Foreign investors continue to pile into emerging markets across Asia, recording net capital inflows for a fourth consecutive month in April.
According to research from ANZ, $US11 billion worth of stocks and bonds were purchased during the month, taking total inflows so far this year to $US40 billion.
As a result, the $US33.2 billion in capital outflows during the final three months of 2016 — driven by Donald Trump becoming US president and the rate hike delivered by the US Federal Reserve in December — have now been entirely unwound.
This chart from ANZ shows the move from outflows to inflows over the past seven months. As it indicates, weakness in the US dollar was likely one factor that contributed to the reversal. Where it moves, capital flows tend to do the opposite.
Khoon Goh, head of Asia research at ANZ, said that the inflows recorded in April were broad-based in nature with only Indian equities, along with Philippine and Thai bonds, recording modest outflows during the month.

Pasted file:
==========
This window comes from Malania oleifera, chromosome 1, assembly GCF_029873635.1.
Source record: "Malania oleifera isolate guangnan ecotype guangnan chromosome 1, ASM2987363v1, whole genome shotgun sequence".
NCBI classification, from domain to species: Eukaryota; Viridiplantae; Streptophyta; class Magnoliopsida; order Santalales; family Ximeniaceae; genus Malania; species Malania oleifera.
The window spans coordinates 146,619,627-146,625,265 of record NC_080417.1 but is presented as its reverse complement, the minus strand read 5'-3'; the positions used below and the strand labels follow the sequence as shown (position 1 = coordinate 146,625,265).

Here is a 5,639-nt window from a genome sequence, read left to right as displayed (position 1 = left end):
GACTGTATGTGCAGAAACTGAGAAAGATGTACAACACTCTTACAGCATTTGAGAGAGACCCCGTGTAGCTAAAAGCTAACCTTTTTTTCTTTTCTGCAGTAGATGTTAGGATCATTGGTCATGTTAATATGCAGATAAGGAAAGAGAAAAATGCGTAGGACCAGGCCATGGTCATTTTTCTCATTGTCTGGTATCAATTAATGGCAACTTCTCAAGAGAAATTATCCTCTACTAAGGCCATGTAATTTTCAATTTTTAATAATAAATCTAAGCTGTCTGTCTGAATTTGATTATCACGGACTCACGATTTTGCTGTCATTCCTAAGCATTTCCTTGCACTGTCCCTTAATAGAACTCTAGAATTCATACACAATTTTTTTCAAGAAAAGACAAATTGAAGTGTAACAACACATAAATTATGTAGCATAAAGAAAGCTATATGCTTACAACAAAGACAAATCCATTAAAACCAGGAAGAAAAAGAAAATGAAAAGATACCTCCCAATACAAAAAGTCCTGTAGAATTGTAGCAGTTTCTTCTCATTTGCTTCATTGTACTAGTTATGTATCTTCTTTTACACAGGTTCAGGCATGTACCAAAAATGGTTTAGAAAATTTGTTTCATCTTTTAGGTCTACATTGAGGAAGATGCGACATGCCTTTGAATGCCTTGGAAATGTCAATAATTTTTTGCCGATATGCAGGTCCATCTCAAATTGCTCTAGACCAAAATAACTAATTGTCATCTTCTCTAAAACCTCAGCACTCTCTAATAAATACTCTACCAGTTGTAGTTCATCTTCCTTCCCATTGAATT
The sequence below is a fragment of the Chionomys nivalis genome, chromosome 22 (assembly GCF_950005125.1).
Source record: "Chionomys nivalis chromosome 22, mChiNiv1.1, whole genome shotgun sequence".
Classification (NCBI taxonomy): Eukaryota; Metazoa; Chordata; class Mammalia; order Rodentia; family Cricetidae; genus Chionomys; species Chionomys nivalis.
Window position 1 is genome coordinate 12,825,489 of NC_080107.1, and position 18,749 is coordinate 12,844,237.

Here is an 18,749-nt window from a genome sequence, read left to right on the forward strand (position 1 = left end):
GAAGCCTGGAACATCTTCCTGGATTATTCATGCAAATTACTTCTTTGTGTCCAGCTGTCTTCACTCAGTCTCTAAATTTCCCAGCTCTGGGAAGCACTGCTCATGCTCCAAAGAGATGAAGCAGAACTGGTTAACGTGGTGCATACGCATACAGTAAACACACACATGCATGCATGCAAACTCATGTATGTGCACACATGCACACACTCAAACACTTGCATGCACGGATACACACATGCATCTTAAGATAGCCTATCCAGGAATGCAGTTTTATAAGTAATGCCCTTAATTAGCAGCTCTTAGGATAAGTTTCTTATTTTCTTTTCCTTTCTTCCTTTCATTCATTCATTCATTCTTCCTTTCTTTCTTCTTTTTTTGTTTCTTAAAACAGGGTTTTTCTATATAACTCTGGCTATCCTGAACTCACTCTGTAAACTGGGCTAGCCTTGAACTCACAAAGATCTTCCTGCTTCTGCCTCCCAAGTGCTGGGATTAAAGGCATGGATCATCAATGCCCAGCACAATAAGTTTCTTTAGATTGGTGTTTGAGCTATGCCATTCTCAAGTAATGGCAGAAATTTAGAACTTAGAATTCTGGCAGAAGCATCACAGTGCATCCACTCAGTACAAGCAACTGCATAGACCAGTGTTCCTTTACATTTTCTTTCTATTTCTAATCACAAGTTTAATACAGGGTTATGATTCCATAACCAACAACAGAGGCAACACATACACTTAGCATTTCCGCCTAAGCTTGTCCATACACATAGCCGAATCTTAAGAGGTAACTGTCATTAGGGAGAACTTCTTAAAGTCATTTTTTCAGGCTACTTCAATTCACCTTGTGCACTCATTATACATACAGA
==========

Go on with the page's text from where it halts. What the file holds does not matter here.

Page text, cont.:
The table below, from ANZ, shows the inflows.
At $US7.3 billion, the vast majority of capital flowed into bond markets, something Goh put down to lower US bond yields.
“Lower US 10-year bond yields in April likely spurred the strong $US7.3 billion inflow into the region’s debt market, with China adding a further $US1.6 billion,” he said.
Equity inflows totalled $US3.7 billion for the month.
According to Goh, the rekindled enthusiasm for bonds and stocks across the region suggests investors are pricing in expectations of a strong rebound in the region’s growth with geopolitical concerns around North Korea taking a back seat.
However, he’s not overly convinced that the scale of inflows will be reported in the months ahead.
“While Asian export growth remains strong, recent data suggests we may be close to a peak in growth momentum, judging from the latest PMI readings,” he says. “And with expectations for a US Federal Reserve rate hike for June fully priced, some moderation in the region’s inflows can be expecting in the coming months.”